On entering the room the clerk looked round; but, seeing no one, he continued to stand, his cap in his hand, examining with the greatest interest a chamber which was so different to any to which he was accustomed. The days had gone by when a nobleman's hall was but a barn-like, rush-strewn enclosure, the common lounge and eating-room of every inmate of the castle. The Crusaders had brought back with them experiences of domestic luxuries, of Damascus carpets and rugs of Aleppo, which made them impatient of the hideous bareness and want of privacy which they found in their ancestral strongholds. Still stronger, however, had been the influence of the great French war; for, however well matched the nations might be in martial exercises, there could be no question but that our neighbors were infinitely superior to us in the arts of peace. A stream of returning knights, of wounded soldiers, and of unransomed French noblemen, had been for a quarter of a century continually pouring into England, every one of whom exerted an influence in the direction of greater domestic refinement, while shiploads of French furniture from Calais, Rouen, and other plundered towns, had supplied our own artizans with models on which to shape their work. Hence, in most English castles, and in Castle Twynham among the rest, chambers were to be found which would seem to be not wanting either in beauty or in comfort.
In the great stone fireplace a log fire was spurting and crackling, throwing out a ruddy glare which, with the four bracket-lamps which stood at each corner of the room, gave a bright and lightsome air to the whole apartment. Above was a wreath-work of blazonry, extending up to the carved and corniced oaken roof; while on either side stood the high canopied chairs placed for the master of the house and for his most honored guest. The walls were hung all round with most elaborate and brightly colored tapestry, representing the achievements of Sir Bevis of Hampton, and behind this convenient screen were stored the tables dormant and benches which would be needed for banquet or high festivity. The floor was of polished tiles, with a square of red and black diapered Flemish carpet in the centre; and many settees, cushions, folding chairs, and carved bancals littered all over it. At the further end was a long black buffet or dresser, thickly covered with gold cups, silver salvers, and other such valuables. All this Alleyne examined with curious eyes; but most interesting of all to him was a small ebony table at his very side, on which, by the side of a chess-board and the scattered chessmen, there lay an open manuscript written in a right clerkly hand, and set forth with brave flourishes and devices along the margins. In vain Alleyne bethought him of where he was, and of those laws of good breeding and decorum which should restrain him: those colored capitals and black even lines drew his hand down to them, as the loadstone draws the needle, until, almost before he knew it, he was standing with the romance of Garin de Montglane before his eyes, so absorbed in its contents as to be completely oblivious both of where he was and why he had come there.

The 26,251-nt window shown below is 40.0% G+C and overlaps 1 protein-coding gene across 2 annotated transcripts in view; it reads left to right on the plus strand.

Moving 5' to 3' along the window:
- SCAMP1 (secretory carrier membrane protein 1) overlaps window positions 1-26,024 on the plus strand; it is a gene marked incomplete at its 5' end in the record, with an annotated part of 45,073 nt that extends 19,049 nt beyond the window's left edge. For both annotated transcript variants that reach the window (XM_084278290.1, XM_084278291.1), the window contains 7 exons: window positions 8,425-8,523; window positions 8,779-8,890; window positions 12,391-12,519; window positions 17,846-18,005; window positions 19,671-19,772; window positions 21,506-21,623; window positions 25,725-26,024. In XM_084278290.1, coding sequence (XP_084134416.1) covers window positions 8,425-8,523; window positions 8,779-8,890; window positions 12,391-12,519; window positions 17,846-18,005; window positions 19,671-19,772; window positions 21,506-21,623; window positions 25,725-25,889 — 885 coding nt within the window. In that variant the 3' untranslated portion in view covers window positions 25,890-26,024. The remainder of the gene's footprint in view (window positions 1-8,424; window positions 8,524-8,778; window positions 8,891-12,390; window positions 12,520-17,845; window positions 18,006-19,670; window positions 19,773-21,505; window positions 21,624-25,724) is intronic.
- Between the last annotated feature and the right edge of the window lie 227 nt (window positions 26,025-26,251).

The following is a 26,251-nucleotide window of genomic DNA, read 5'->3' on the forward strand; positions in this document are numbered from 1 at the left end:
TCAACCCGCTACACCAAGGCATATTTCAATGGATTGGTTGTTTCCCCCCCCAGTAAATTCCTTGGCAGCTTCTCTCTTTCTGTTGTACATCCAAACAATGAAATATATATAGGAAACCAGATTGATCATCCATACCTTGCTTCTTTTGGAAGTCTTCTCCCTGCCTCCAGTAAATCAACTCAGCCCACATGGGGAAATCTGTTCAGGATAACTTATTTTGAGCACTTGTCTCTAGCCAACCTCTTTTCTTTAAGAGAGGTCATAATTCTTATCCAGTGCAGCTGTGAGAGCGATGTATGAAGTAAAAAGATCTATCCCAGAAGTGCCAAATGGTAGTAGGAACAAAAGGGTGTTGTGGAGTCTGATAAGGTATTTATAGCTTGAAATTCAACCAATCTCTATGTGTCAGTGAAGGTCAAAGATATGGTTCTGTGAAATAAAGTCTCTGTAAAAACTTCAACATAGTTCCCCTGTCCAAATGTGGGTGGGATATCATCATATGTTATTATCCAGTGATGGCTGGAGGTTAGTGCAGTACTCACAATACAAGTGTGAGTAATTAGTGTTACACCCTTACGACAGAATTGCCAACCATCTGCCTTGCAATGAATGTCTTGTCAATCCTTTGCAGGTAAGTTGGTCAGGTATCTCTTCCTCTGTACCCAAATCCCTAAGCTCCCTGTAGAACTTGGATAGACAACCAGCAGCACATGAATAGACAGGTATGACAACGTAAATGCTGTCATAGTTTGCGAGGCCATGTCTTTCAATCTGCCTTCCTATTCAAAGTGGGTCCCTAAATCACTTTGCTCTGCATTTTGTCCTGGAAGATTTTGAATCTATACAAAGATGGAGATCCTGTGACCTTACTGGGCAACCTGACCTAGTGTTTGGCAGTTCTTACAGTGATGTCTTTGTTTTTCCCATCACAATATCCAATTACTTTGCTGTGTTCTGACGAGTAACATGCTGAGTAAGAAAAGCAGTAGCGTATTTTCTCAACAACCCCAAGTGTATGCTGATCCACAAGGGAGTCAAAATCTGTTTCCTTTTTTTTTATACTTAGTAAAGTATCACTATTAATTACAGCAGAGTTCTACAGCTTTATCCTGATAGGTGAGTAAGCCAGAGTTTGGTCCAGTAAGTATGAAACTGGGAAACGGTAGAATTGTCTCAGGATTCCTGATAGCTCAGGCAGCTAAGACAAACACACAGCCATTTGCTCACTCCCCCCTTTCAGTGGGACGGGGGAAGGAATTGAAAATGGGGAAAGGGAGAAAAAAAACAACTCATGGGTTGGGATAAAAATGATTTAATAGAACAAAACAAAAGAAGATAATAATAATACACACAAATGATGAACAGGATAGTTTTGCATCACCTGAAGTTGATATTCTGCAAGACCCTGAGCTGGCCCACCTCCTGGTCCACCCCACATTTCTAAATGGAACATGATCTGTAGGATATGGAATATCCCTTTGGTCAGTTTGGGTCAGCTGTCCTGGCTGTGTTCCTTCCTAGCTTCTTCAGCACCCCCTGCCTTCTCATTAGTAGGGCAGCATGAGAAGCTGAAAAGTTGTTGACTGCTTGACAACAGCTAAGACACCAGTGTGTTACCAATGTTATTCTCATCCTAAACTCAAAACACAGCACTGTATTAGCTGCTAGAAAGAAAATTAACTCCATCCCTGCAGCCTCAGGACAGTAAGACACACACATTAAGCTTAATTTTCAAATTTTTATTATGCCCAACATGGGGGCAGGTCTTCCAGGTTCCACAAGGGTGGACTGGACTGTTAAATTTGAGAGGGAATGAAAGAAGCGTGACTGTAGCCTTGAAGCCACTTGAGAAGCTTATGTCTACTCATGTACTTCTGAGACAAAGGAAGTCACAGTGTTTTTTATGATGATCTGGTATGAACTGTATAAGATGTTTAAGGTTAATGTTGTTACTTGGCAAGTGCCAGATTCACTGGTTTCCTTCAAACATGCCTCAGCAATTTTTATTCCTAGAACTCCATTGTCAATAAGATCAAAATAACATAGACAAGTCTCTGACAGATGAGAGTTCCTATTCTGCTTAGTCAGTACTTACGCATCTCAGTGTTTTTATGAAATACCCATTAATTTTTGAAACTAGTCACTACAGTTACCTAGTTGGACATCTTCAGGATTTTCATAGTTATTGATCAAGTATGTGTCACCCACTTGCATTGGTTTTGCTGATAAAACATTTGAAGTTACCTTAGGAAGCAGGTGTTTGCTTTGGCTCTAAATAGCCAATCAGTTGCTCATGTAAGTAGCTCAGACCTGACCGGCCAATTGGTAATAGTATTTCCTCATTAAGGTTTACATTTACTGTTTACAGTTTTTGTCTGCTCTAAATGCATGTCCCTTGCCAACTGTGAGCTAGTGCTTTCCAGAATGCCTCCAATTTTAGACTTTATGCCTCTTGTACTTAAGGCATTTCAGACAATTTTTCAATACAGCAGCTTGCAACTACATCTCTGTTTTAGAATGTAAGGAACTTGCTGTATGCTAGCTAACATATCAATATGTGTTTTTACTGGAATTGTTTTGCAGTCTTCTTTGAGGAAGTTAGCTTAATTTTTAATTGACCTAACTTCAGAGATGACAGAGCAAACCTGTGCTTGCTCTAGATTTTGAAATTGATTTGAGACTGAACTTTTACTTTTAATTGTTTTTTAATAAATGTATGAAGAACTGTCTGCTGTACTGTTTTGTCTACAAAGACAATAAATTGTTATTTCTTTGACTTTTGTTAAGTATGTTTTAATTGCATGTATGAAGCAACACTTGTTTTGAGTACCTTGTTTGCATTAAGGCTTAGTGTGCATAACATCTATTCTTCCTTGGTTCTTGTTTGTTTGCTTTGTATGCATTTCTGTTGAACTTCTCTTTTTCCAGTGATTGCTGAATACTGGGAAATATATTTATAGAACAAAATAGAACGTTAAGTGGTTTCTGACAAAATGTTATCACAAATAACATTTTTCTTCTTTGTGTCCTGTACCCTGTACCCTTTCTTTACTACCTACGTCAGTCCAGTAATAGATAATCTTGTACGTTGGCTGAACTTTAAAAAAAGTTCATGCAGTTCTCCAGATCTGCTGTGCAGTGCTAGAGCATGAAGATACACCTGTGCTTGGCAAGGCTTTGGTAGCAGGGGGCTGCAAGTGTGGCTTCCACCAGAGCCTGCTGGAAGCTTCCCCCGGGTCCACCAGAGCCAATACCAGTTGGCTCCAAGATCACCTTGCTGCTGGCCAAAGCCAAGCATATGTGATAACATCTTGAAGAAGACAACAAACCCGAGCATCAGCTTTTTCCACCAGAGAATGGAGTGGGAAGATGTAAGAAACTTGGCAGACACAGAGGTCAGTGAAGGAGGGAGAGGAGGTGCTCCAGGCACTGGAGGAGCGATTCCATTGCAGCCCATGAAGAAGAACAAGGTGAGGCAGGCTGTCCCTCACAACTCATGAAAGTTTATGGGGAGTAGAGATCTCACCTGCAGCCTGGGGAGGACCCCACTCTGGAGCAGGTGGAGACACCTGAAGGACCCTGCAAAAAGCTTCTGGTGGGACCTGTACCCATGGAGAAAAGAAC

He was brought back to himself, however, by a sudden little ripple of quick feminine laughter. Aghast, he dropped the manuscript among the chessmen and stared in bewilderment round the room. It was as empty and as still as ever. Again he stretched his hand out to the romance, and again came that roguish burst of merriment. He looked up at the ceiling, back at the closed door, and round at the stiff folds of motionless tapestry. Of a sudden, however, he caught a quick shimmer from the corner of a high-backed bancal in front of him, and, shifting a pace or two to the side, saw a white slender hand, which held a mirror of polished silver in such a way that the concealed observer could see without being seen. He stood irresolute, uncertain whether to advance or to take no notice; but, even as he hesitated, the mirror was whipped in, and a tall and stately young lady swept out from behind the oaken screen, with a dancing light of mischief in her eyes. Alleyne started with astonishment as he recognized the very maiden who had suffered from his brother's violence in the forest. She no longer wore her gay riding-dress, however, but was attired in a long sweeping robe of black velvet of Bruges, with delicate tracery of white lace at neck and at wrist, scarce to be seen against her ivory skin. Beautiful as she had seemed to him before, the lithe charm of her figure and the proud, free grace of her bearing were enhanced now by the rich simplicity of her attire.